What Type of Plastics are used in Injection Molding?

injection bracket mass production
With more than 85,000 types of injection molding plastic materials at our disposal, it can be quite overwhelming for entrepreneurs, designers, and others alike to choose the right material to manufacture their products. Here, we make this process a little less daunting by breaking down plastics into three main categories:
1. Elastomer
2. Thermoset
3. Thermoplastic
Here’s our injection mold maker in China discussing what type of plastics is used in injection molding.
Suitable materials for injection molding
When choosing which plastic material to use in injection molding your parts, you’ll have to consider a range of factors.
Before deciding on the best material for your needs, consider your part’s desired functionality. For instance, some parts need to be rigid and thick, while others need to be flexible and thin. The complexity and design of your mold also play a significant role in finding out which materials are ideal for your specific injection molding process.
When specific material component makeup is required, factors like viscosity, cooling point, and melting point may play an integral role.
Plus, don’t forget the risks and hazards that you’ll need to consider when choosing materials because some plastics can be toxic, especially when used in medical or food functions.

a PBT connector made by plastic injection parts manufacturers

Types of plastics used in injection molding

Elastomer is a polymer with plastic properties. This category comprises both synthetic and natural polymers. Some elastomers can be thermosets, while others can be thermoplastics—that’s why it’s considered as a subset of the other two plastic categories.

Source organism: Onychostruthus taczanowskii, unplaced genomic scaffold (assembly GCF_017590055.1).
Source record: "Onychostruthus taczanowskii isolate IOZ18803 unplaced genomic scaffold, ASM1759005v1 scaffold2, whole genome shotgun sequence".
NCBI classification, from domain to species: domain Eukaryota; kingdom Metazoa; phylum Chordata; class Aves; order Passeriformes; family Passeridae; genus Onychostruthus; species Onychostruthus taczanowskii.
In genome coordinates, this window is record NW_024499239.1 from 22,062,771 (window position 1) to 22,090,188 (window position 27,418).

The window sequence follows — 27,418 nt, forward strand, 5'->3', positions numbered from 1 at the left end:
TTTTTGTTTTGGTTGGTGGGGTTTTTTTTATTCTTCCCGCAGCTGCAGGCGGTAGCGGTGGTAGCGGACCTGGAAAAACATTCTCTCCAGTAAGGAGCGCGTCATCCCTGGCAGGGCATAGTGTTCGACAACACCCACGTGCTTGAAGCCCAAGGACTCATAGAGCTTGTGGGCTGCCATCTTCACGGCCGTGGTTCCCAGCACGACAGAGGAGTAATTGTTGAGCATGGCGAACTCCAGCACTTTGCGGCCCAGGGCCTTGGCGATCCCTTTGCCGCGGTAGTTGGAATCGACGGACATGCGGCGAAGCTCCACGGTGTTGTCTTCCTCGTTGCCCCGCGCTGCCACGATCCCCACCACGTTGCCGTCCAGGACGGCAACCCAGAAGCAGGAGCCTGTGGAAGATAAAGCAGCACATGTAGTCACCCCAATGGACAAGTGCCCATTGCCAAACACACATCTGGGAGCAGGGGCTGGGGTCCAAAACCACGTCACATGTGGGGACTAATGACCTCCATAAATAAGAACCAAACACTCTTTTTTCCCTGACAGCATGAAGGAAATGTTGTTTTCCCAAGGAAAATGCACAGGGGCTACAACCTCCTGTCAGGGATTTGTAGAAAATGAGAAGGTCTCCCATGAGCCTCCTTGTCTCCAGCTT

Elastomer, like thermoset, cures to form a permanent shape and can’t be used again. It’s very flexible and can withstand extremely high temperatures. Some examples are liquid silicone rubber and rubber.
Compared to thermoplastic material, thermoset material can withstand much higher temperatures. When it’s cured, it forms a permanent shape and can neither be reused nor be melted again. Thermoset material has both thermal and electrical insulation properties that make it ideal for electronic and electrical applications. Phenolic formaldehyde is one of the most common forms of thermoset.
When heated, thermoplastic becomes liquid. When it cools down, it becomes inflexible and solidifies. However, it’s possible to reuse and re-melt thermoplastics. Thermoplastic is quite common in plastic injection molding and is seen as an all-purpose material.
There are two main types of thermoplastic: semi-crystalline and amorphous thermoplastic.
Semi-crystalline thermoplastic is very opaque. It doesn’t liquify gradually but remains solid until it reaches a particular temperature. Nylon, polyethylene, and polypropylene are some examples of semi-crystalline thermoplastic.
On the other hand, amorphous thermoplastic tends to be glassy and transparent in appearance. When it’s heated, it softens gradually and slowly. Some examples of amorphous thermoplastic include polycarbonate, polystyrene, and plexiglass.
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